In mid-November, I attended the American Association of Medical Colleges annual meeting known as “Learn, Serve, Lead 2014” in Chicago. It was my first trip to both the “Double A MC” and Chicago – what a lovely and fascinating city! Some down time included a boat architecture tour and some great jazz at a bar in place from the 30’s whose patrons included Al Capone (the Saskatchewan connection). I will be going back.
The conference had some great keynote speakers including Alan Alda who spoke on communicating science and medicine, and emphasized the importance of empathy and clarity in communicating both. http://www.centerforcommunicatingscience.org
Some of the challenges we have had provincially to get a Strategy for Patient Oriented Research initiative into CIHR relate to our challenges in communicating what science can do for our provincial healthcare system. Something else we all must work on, I believe.
Another keynote speaker was Mahzarin R. Banaji, one of the authors of Blindspot: Hidden Biases of Good People. She is a spellbinding speaker with an important message based on rigorous neuroscience and cognitive psychology research. This reminds me of the work on cognitive and affective bias in diagnostic reasoning and the work we did at Dalhousie with Dr. Pat Croskerry. I am interested in hearing from faculty members who have an interest in this topic. http://spottheblindspot.com
However, it was the workshop on Longitudinal Integrated Clerkships (LIC) that I think was a historic moment for the AAMC. I am sure many are familiar with LIC’s but for those who are not it is an entirely different model for teaching clinical medicine and for structuring third year.
While Australian’s and Canadian’s (UBC, U of A, U of C, NOSM and Dalhousie) are noted leaders in this model, it has been spreading rapidly throughout the world in the last 10 years. A number of new medical schools have gone with the LIC model as their sole method of teaching third year (e.g. NOSM).
The LIC has its curriculum organized on a longitudinal and integrated basis. It is distinguished by the absence of traditional discipline-based rotations. Models vary, but students are often based in a family practice for two or three half-days per week and have additional clinical experiences with other disciplines and in hospitals scheduled through the rest of the week.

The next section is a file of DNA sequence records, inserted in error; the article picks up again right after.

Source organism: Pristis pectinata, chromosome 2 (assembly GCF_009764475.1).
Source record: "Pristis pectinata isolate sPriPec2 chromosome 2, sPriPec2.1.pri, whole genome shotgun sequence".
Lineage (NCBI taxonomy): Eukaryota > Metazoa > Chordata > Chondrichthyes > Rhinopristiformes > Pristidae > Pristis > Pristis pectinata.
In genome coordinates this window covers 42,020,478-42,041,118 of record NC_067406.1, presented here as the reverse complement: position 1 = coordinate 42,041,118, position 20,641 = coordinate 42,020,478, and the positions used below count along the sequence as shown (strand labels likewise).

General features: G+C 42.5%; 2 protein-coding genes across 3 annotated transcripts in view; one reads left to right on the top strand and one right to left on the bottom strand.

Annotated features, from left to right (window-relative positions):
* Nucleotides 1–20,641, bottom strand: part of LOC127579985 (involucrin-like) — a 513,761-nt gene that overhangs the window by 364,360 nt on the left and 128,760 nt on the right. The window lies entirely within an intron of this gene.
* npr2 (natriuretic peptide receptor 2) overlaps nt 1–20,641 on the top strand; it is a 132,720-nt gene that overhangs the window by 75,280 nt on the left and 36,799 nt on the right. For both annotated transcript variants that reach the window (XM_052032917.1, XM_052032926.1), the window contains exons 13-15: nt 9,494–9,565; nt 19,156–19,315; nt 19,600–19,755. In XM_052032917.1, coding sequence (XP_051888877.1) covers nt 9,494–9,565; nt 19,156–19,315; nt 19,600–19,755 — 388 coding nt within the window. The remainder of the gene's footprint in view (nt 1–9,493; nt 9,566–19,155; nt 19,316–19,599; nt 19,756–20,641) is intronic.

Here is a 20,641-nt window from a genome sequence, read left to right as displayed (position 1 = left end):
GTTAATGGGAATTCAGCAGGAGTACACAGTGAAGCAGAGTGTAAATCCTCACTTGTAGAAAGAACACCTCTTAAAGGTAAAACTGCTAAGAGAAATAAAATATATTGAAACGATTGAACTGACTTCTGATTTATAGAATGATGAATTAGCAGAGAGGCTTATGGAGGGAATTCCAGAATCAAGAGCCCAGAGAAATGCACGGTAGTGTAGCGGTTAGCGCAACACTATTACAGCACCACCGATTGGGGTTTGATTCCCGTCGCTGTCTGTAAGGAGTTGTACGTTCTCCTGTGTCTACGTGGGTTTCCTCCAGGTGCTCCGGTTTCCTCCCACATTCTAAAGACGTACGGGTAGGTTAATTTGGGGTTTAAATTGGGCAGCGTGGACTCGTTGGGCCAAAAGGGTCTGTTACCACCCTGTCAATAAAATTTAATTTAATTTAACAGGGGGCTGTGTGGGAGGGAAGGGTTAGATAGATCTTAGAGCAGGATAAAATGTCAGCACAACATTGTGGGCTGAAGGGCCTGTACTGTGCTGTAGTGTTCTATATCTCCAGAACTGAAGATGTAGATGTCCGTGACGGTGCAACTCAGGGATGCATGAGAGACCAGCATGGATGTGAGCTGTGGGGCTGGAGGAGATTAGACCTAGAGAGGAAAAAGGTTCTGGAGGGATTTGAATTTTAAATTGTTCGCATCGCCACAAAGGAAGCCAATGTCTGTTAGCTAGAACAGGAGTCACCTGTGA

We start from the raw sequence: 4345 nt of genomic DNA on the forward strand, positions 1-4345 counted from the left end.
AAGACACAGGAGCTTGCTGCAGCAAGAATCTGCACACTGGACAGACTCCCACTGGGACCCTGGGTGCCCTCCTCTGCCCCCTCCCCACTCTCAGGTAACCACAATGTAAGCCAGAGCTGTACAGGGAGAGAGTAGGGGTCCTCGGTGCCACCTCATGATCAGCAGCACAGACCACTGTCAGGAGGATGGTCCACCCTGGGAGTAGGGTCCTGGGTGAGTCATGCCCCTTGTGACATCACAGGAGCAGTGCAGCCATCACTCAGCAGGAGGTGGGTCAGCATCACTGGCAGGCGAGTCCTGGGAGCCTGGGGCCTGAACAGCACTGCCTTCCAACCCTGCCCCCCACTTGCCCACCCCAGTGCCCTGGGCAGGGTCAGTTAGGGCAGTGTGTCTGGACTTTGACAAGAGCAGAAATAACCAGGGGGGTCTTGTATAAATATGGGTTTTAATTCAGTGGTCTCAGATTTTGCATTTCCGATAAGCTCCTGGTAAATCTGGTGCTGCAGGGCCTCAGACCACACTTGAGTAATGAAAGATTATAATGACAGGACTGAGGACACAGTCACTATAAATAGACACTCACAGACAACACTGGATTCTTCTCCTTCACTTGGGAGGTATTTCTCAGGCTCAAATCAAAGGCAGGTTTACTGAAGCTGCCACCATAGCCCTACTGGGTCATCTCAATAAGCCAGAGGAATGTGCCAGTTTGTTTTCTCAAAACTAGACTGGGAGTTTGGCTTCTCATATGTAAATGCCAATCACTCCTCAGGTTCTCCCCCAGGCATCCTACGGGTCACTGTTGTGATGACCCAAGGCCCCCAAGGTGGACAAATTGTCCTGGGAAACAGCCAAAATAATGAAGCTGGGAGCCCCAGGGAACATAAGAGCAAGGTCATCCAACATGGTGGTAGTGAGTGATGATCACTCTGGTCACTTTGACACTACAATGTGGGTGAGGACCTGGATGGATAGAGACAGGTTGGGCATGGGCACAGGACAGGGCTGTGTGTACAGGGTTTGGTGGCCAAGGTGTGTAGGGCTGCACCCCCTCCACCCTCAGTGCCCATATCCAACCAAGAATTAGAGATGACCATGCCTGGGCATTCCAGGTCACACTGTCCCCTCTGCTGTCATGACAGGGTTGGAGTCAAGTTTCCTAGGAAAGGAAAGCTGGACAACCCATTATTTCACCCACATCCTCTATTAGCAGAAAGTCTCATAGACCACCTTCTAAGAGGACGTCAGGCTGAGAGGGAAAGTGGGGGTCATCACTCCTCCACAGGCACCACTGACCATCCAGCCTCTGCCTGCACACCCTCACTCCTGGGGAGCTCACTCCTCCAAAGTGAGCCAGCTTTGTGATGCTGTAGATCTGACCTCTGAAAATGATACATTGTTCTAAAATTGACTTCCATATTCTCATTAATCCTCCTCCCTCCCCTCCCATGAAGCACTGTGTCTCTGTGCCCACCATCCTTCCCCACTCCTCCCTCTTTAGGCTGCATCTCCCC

Students are encouraged to follow their own bank of patients over time, and benefit from the continuity of supervision as preceptors see their clinical skills develop over the entire year.
Models are often based in rural communities, but urban models are also successful (Harvard, UCSF). The salient features have been summarized as continuity of patient care, curriculum, supervision and empathy!
I have attended meetings of the Consortium of LIC’s (CLIC) since 2008. There is no doubt there is a counter-culture aspect to this group who truly believe they are going to profoundly change clinical education. And to their credit, they have been meticulous in doing the medical education research to prove their point. Repeatedly evidence has been documented that LIC students do as well or better on objective standardized testing (and some evidence for better long-term retention).
Furthermore, these learners have better clinical skills and greater preservation of the empathy they had when they entered medical school. Anecdotally it is noted that many program directors search out LIC candidates at CaRMS time. And for our communities and our funders, there is lots of evidence LIC students choose more generalist careers and rural practice settings.
This workshop was remarkable in that AAMC and LCME (the American accrediting body) would not often be described as counter-culture. All of the above was presented together by faculty members from such disparate place as Harvard University and the University of South Dakota and summed up by Dr. Dan Hunt, a noted accreditor for the LCME and medical educator.
Dr. Hunt helped with the launch of the Northern Ontario School of Medicine where all the students do an eight-month LIC in third year. With a red hat on, representing LCME, Dr. Hunt stated LCME “does not care” what model of clerkship a medical school uses. With a blue hat, on representing himself, Dr. Hunt wholeheartedly endorsed the LIC as an excellent and possibly better way of teaching third year.
The traditional rotation-based clerkship was certainly perfectly designed for John Hopkins Hospital in 1910 and obviously has continued to serve us well as evidenced by the personal experience of many of us. However, I do believe we are approaching a “the world is not flat moment” around the best approaches to clinical teaching in UGME.
Last year we had a pilot of an LIC in Prince Albert and we have decided to take some time this upcoming year to refine that model. We will look to our strategic plan for distributed medical education to identify where we should establish LIC’s in Saskatchewan.
I invite faculty members and students to apprize themselves of the literature on LIC’s and enter into a discussion about the role of LIC’s here in our CoM.